Johno’s was a sort of club for the profession. You’d wait for John to finish your prints, swap notes with other photographers, sneak a look at pictures other people had brought in and inwardly (and occasionally outwardly) remark upon the quality of them. You’d exchange stories and bad jokes with his colleagues Jason and Paul (later it was Barb and Cherie), and glimpse John emerging from the dark now and again to take a call, retouch a print or send someone to the bookie’s with a hot tip and a tenner. When all the rush jobs were cleared, we’d migrate to pubs in pre-gentrification Clerkenwell or Hoxton (John was based in Hoxton Square for much of the early 1990s, and his darkroom was next door to where White Cube stands today), where John had to be forcibly prevented from buying every round. Very often, his wife Barbara – the other half of the Variety double act – would be at the lab, and could usually be persuaded to come out for a drink: much shouting and hilarity and missing of trains home would ensue. Everyone felt good around John, he could energise a room simply by walking into it.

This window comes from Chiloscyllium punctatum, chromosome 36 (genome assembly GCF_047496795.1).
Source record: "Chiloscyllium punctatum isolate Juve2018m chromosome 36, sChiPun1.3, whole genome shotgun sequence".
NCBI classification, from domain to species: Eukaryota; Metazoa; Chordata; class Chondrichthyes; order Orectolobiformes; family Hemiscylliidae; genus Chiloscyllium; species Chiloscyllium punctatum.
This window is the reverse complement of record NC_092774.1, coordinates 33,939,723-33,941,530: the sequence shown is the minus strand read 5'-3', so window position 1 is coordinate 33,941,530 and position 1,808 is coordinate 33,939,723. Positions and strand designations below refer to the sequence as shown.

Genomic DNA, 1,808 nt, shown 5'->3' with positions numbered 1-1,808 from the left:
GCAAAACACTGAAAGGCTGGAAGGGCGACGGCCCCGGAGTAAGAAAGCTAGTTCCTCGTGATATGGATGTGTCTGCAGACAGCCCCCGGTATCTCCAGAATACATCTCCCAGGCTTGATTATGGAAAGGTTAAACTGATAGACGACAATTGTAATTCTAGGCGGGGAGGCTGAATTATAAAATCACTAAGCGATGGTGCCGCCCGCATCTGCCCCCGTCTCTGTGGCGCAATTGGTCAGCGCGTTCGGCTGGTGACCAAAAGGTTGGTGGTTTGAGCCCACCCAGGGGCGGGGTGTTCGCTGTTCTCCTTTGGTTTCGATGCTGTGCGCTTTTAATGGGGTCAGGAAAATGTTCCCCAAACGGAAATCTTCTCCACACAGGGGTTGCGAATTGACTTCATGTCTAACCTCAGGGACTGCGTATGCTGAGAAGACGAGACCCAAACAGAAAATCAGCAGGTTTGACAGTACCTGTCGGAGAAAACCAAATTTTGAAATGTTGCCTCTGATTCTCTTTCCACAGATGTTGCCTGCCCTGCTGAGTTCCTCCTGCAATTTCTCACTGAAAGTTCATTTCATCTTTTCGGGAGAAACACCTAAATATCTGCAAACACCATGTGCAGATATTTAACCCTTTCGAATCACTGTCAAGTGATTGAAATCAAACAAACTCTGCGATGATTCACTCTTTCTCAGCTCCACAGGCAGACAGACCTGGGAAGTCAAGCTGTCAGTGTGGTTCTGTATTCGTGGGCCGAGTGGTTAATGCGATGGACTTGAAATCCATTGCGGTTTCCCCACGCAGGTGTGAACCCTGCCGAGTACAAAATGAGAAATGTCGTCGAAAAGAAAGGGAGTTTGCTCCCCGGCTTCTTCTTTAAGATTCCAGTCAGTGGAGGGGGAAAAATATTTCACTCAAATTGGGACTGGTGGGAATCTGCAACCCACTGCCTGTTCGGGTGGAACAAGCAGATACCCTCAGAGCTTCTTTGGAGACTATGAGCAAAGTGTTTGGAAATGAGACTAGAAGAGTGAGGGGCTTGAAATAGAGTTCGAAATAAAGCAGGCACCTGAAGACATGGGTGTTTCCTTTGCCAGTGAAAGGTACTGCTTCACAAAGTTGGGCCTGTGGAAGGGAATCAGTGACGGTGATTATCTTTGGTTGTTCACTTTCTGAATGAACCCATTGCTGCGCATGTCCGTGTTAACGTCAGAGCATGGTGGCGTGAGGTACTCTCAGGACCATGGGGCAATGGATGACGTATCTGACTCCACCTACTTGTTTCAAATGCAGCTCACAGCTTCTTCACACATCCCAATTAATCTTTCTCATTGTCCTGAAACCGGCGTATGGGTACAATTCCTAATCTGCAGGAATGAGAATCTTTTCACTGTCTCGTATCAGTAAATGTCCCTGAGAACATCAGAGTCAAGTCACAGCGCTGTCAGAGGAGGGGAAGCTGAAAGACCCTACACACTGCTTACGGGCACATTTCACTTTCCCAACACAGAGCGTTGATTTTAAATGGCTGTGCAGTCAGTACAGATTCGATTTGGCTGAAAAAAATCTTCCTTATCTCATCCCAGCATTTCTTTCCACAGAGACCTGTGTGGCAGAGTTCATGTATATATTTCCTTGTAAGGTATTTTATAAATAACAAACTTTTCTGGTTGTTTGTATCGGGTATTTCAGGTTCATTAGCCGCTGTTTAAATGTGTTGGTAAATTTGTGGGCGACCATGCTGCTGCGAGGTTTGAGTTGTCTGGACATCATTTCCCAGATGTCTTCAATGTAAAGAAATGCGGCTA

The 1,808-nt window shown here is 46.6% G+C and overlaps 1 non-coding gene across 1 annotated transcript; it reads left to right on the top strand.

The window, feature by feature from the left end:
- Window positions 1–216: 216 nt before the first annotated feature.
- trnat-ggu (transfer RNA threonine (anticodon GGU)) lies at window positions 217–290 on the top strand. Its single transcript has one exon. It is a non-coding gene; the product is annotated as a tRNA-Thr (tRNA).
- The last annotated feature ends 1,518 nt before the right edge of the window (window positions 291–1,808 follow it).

The best photographers went to him because he was the best, but all the bullshit surrounding the profession fell away when you were in his company. Some photographers might be prima donnas in the wider world, but no-one outshone John in his own domain. And it was unwise for, ah, naive photographers to treat John as just some kind of tradesman; more than one photographer was shown the door because John thought his or her work was fraudulent. Yet, for some of his clients, John was prepared to do much more than just turn out lovely prints. Occasionally, John would receive rolls of film from some flailing, desperate young photographer, fearing disaster after a fraught shoot on a big assignment. In a war film, John would have been the cheerful sergeant steadying the nerves of an inexperienced officer: if John was on your side, you were all right. He’d get you through. He was the relief column. There are a number of very successful photographers who have very good cause to be grateful to John. He inspired tremendous loyalty. We weren’t his clients: we were his devotees.